How has Covid-19 changed consumer behaviour in South Africa and Nigeria?

While consumption has fallen, self-reported consumer spend remains steady. IWSR analyses the market forces at play.

Pre-pandemic, South Africa and Nigeria accounted for almost 45% of total beverage alcohol volumes in Africa. As Covid-19 has unfolded in 2020, both South Africa and Nigeria have witnessed substantial declines in alcohol consumption due to government restrictions and broader economic difficulties. IWSR consumer research data shows that self-reported drinking habits has declined for every single beverage alcohol category in a trend that is evident across the spectrum of consumer demographics, regardless of gender, generation or income.

Surprisingly, however, the net results of alcohol spending among consumers has remained relatively flat in both countries as the minority accelerate spending on alcohol, while purchasing decreases among the rest of the LDA population. While consumption trends in both Nigeria and South Africa are consistent across consumer demographics, there is more variation when it comes to purchasing trends.

Income levels are volatile in Nigeria, while in South Africa, far more households have seen income decreases than income increases in the second half of 2020. Like many other countries, the economies of both nations have been battered by the coronavirus pandemic.

Nigeria, which is Africa’s biggest economy and most populated nation, slid into recession after its GDP contracted for two consecutive quarters, impacted by coronavirus lockdowns and low oil prices. The International Monetary Fund (IMF) expects the nation’s GDP to drop 4.3% in 2020, while in August, the World Economic Forum reported that 27% of Nigeria’s labour force (more than 21 million people) is now unemployed.

Economic activity slowed after the Nigerian government imposed a lockdown back in April, which has since been lifted in phases. Lagos lawmakers, meanwhile, have warned that another statewide lockdown is on the cards if Covid-19 cases continue to rise.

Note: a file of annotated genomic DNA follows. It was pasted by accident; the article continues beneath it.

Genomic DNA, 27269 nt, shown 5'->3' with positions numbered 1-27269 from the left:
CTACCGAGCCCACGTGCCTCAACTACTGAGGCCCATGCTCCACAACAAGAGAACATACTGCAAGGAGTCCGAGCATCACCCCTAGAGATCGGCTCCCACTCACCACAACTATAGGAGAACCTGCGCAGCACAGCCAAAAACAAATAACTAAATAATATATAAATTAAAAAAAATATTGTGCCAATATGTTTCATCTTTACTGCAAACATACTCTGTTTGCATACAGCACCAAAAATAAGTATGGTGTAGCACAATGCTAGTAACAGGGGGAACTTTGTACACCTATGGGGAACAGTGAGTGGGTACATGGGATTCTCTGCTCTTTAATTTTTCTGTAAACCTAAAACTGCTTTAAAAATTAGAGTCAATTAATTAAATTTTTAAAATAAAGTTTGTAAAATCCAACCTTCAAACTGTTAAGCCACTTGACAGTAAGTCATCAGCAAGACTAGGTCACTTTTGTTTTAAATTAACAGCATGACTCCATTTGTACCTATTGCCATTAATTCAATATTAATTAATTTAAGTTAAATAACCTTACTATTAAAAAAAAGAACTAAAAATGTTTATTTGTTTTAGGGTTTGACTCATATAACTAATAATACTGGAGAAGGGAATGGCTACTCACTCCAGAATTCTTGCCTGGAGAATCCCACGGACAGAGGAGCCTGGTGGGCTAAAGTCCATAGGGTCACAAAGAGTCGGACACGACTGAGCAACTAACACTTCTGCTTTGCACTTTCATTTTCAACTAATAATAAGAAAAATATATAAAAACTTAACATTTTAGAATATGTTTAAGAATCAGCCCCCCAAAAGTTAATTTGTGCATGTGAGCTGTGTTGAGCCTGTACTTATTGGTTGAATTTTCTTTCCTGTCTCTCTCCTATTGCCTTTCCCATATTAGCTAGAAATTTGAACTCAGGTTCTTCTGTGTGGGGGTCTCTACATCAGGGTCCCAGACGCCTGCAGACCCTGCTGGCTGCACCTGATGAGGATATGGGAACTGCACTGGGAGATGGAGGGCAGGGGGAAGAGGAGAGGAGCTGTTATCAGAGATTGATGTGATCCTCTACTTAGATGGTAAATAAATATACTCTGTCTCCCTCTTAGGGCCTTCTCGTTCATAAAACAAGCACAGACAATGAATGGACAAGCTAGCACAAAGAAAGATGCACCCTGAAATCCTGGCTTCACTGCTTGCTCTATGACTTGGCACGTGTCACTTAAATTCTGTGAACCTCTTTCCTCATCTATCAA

South Africa’s lockdown measures, meanwhile, have been among the toughest in the world and led to the near-complete shutdown of the country’s beverage alcohol industry for a number of months. Government officials announced a ban on alcohol sales in the on-trade, brick and mortar retail and ecommerce on 27 March. On 1 June, the ban on brick and mortar and ecommerce sales was temporarily lifted, only to be reintroduced on 12 July until 17 August. On-trade alcohol sales remained completely off limits until this time.

The IMF predicts that South Africa’s GDP will plunge 8% in 2020, while a report by the United National Development Programme estimates that up to 80,712 people could lose their jobs as a direct result of Covid-19, exacerbating inequality in the country. IWSR data shows that South Africa will likely see over a decline of over 30% in beverage volume from 2019 to 2020.

Despite the challenges arising from the pandemic, IWSR findings indicate that beverage alcohol consumers in both South Africa and Nigeria are cautiously confident about the future. However, there are variations in consumer behaviour when it comes to risk tolerance, with some who claim they feel ‘comfortable’ with the current situation and those who feel ‘uncomfortable’.

In South Africa, 36% of drinkers – mostly men – are ‘comfortable’ consumers and are keen to return to an on-trade setting if they haven’t already. Conversely, 53% – mostly women – are ‘uncomfortable’ consumers and are likely to confine their drinking largely to the at-home environment for the foreseeable future.

In Nigeria, 40% of drinkers – who identify as ‘comfortable’ consumers, are likely to be based in city centres and have recently increased incomes – are tentatively returning to on-trade environments. Like in South Africa, the remaining ‘uncomfortable’ majority are likely to confine their drinking to the home and reduce their spend on alcohol. However, there is no apparent gender or generational skew when it comes to ‘comfortable’ or ‘uncomfortable’ Nigerian consumers.

Both Nigeria and South Africa have seen moderate increases in ecommerce beverage alcohol sales, with mixed or declining performance in supermarkets and specialist shops. Another noticeable shift that relates to both markets is a change in preferred packaging formats. South Africans used a wider variety of packaging formats in 2020, with small multipacks of beer and cider proving most popular. Conversely, in Nigeria, consumers have been more drawn towards single-serve formats, suggesting that alcohol purchases are usually made for immediate consumption.

IWSR research shows that while overall self-reported consumption has declined and spend remained steady in both South Africa and Nigeria, brands will need to take a nuanced approach to appeal to consumers with varying economic prospects and social/health concerns. The fact that spend is stagnant amid lower consumption is relatively heartening news for premium drinks brands with an interest in South Africa and Nigeria.


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